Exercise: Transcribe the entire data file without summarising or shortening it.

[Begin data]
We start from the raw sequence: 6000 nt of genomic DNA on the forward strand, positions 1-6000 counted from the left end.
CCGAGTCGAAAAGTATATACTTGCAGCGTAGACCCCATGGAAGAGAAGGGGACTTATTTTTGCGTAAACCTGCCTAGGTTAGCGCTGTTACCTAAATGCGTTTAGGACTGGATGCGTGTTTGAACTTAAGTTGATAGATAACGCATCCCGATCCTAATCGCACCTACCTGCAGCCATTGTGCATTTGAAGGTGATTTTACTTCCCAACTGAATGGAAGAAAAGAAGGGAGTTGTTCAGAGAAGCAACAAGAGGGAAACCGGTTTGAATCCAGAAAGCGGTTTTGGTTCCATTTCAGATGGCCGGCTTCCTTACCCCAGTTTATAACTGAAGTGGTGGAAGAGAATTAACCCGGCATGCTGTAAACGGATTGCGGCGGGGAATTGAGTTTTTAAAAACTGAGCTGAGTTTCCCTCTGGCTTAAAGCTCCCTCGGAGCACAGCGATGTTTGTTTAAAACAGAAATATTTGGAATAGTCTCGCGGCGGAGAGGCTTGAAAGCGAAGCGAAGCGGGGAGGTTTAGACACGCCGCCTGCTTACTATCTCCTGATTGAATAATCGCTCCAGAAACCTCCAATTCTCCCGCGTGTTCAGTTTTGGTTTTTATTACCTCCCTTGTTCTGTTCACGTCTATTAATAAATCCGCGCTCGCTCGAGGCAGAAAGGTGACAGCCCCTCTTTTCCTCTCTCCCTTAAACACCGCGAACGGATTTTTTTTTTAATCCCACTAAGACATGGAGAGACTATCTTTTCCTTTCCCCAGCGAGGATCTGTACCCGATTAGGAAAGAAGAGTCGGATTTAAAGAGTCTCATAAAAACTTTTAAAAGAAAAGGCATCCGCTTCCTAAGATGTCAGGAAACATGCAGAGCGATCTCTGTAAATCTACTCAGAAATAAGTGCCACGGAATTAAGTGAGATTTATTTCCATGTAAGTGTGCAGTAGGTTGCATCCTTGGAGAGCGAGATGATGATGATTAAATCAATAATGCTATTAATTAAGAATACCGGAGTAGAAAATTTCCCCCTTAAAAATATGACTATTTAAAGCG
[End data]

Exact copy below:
We start from the raw sequence: 6000 nt of genomic DNA on the forward strand, positions 1-6000 counted from the left end.
CCGAGTCGAAAAGTATATACTTGCAGCGTAGACCCCATGGAAGAGAAGGGGACTTATTTTTGCGTAAACCTGCCTAGGTTAGCGCTGTTACCTAAATGCGTTTAGGACTGGATGCGTGTTTGAACTTAAGTTGATAGATAACGCATCCCGATCCTAATCGCACCTACCTGCAGCCATTGTGCATTTGAAGGTGATTTTACTTCCCAACTGAATGGAAGAAAAGAAGGGAGTTGTTCAGAGAAGCAACAAGAGGGAAACCGGTTTGAATCCAGAAAGCGGTTTTGGTTCCATTTCAGATGGCCGGCTTCCTTACCCCAGTTTATAACTGAAGTGGTGGAAGAGAATTAACCCGGCATGCTGTAAACGGATTGCGGCGGGGAATTGAGTTTTTAAAAACTGAGCTGAGTTTCCCTCTGGCTTAAAGCTCCCTCGGAGCACAGCGATGTTTGTTTAAAACAGAAATATTTGGAATAGTCTCGCGGCGGAGAGGCTTGAAAGCGAAGCGAAGCGGGGAGGTTTAGACACGCCGCCTGCTTACTATCTCCTGATTGAATAATCGCTCCAGAAACCTCCAATTCTCCCGCGTGTTCAGTTTTGGTTTTTATTACCTCCCTTGTTCTGTTCACGTCTATTAATAAATCCGCGCTCGCTCGAGGCAGAAAGGTGACAGCCCCTCTTTTCCTCTCTCCCTTAAACACCGCGAACGGATTTTTTTTTTAATCCCACTAAGACATGGAGAGACTATCTTTTCCTTTCCCCAGCGAGGATCTGTACCCGATTAGGAAAGAAGAGTCGGATTTAAAGAGTCTCATAAAAACTTTTAAAAGAAAAGGCATCCGCTTCCTAAGATGTCAGGAAACATGCAGAGCGATCTCTGTAAATCTACTCAGAAATAAGTGCCACGGAATTAAGTGAGATTTATTTCCATGTAAGTGTGCAGTAGGTTGCATCCTTGGAGAGCGAGATGATGATGATTAAATCAATAATGCTATTAATTAAGAATACCGGAGTAGAAAATTTCCCCCTTAAAAATATGACTATTTAAAGCG